Sunday, October 25, 2015

Bumping Into Vietnamese Sorcerer (巧遇越南巫师)

A Vietnamese folk altar with influence of Taoism.

I visited Vietnam occasionally for business and besides that; I enjoy the famous Vietnamese coffee and when I have the opportunity, I also like to visit some local sorcerers. It was during one of my visits that a friend of mine introduced me to a Vietnamese Chinese sorcerer who said that he has about 20 over varieties of Ngai plants in his collections. So, I eagerly made an appointment and visited the sorcerer’s house.

This is an interesting fellow, he has got almost Taoist style altar but with a distinct flavour. I suspect that some of the Chinese characters were wrongly written. For example the 天他 (heaven and him) should mean 天地 (heaven and earth) as shown in the above picture. Nonetheless, the influence of Taoism is very clear. There are also a Guan Yin statue and an ancestral template. A very interesting feature of this altar is that there are many small horses meant for the sorcerer’s military spirits.

After visiting his altar, he showed me a variety of his Ngai collections and we returned to his living room to chat. According to this sorcerer, he has a very special version of Kumanthong made from remains of a baby and soil. Unlike the Thai Kumanthong, His Kumanthong spirit can change shape and it is very powerful. He wanted me to feel his Kumanthong’s power so he asked me to hold it in my hands. I did what he said but I didn’t feel anything. But I did tell him politely that I felt some vibrations in my hand.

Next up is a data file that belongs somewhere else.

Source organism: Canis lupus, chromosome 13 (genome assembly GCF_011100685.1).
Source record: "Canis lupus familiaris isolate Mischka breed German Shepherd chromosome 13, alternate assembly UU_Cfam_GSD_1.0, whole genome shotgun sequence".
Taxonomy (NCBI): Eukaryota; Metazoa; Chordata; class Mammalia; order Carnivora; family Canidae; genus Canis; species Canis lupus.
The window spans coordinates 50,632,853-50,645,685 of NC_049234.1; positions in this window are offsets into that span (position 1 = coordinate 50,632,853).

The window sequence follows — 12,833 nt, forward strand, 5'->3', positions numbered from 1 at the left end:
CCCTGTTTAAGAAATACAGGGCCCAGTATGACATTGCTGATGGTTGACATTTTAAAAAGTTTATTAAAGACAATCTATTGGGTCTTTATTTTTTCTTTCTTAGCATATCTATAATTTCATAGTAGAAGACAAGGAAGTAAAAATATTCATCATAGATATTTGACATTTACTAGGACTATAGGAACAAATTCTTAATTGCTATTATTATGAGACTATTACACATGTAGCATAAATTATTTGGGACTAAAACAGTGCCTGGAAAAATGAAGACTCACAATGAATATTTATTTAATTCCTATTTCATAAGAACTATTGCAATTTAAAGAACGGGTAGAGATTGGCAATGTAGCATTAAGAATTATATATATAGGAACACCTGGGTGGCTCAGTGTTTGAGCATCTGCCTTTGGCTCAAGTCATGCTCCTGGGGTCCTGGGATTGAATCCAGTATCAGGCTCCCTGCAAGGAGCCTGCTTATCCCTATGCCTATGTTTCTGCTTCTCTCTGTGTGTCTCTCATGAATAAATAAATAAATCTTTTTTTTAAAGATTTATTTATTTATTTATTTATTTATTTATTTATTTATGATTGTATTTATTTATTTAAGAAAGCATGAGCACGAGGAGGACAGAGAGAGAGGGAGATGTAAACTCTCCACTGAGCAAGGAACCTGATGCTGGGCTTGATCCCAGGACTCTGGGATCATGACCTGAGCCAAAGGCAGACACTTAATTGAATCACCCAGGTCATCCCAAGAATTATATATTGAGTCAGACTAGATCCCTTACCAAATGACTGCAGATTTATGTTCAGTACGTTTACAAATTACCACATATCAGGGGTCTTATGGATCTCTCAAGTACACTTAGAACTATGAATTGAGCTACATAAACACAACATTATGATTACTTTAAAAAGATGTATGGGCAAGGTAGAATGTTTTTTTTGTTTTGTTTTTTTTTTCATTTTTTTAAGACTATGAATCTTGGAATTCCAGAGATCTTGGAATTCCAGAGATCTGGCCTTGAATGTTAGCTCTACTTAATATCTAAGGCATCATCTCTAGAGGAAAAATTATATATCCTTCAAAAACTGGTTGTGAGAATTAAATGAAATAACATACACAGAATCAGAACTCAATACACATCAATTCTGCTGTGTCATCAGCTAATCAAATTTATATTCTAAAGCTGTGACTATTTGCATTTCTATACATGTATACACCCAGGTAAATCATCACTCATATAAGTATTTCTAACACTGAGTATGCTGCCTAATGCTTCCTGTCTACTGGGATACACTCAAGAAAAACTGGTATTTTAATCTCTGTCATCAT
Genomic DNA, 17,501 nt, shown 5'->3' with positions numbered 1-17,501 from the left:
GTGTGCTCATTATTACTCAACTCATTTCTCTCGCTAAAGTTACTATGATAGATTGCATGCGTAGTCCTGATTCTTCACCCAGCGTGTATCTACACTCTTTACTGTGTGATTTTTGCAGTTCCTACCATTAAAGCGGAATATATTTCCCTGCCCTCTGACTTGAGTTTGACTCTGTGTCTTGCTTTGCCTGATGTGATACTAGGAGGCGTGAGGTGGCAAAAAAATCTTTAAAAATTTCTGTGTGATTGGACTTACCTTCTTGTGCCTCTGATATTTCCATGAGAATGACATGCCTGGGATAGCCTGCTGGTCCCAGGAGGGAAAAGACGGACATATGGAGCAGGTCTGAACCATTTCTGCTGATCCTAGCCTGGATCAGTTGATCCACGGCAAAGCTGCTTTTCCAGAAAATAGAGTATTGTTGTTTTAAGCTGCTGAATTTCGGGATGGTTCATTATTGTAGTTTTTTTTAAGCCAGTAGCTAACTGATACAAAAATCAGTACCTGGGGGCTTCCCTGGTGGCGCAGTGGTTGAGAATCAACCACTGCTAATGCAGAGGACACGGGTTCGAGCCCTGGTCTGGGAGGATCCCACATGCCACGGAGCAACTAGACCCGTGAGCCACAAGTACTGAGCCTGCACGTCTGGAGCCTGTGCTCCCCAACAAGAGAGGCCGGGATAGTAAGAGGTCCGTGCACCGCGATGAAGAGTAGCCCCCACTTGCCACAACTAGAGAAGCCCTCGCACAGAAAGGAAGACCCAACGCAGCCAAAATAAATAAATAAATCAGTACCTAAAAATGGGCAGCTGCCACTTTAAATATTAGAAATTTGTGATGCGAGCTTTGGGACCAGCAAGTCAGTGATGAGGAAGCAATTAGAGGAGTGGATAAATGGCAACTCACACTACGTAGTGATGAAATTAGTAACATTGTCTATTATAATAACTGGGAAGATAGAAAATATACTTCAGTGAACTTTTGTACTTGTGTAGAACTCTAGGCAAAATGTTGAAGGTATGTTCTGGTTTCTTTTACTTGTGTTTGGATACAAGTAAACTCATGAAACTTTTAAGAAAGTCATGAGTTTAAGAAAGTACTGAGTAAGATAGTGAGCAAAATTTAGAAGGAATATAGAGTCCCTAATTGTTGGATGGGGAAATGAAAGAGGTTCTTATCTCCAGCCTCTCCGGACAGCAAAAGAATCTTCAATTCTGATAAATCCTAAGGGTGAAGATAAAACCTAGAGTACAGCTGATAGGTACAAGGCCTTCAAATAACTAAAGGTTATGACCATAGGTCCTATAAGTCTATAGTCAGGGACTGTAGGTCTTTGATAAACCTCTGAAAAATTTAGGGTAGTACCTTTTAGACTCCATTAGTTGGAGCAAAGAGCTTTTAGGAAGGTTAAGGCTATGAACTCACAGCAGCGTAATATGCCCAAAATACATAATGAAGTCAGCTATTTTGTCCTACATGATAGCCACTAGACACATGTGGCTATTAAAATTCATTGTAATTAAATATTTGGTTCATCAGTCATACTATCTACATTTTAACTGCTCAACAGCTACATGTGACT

On hearing what I said, his face showed a flash of confident and proud expression. He then said that he shall call upon his Kumanthong spirit to possess his body. As soon as he said that, he started to chant some mantra and his body slowly made clockwise rotation. Not long after that he begun to giggle and behaved as if a toddler. My friend said I can ask anything I wished to know; but I just shook my head. Well, what can a toddler know really?

As I was in a hesitation state, the Kumanthong spirit suddenly behaved like a monkey. It made the sorcerer jumped up and down and then ran towards the altar to pick up a coconut. Then the ‘monkey’ peeled the coconut with its teeth and then drank the water. The sorcerer dance for a while and finally he settled into a chair next to mine.

We waited until the sorcerer regained his consciousness. As we were about to express our intention that we must leave for another event in the evening, the sorcerer pulled me aside and asked if I was interested in purchasing his ‘special edition’ Kumanthong with a donation of USD1,000?

I thought for a while and said to him that if his Kumanthong gave me a dream that night, I shall return to him in the morning… Of course, I didn’t have any dreams and I certainly didn’t return to the sorcerer. I supposed the saying that ‘money is everything’ (钱能通神) does ring a bell!

1 comment:

  1. Looking closely that's actually the Vietnamese styled statue of Diêu Trì Kim Mẫu (瑤池金母) or The Western Queen mother.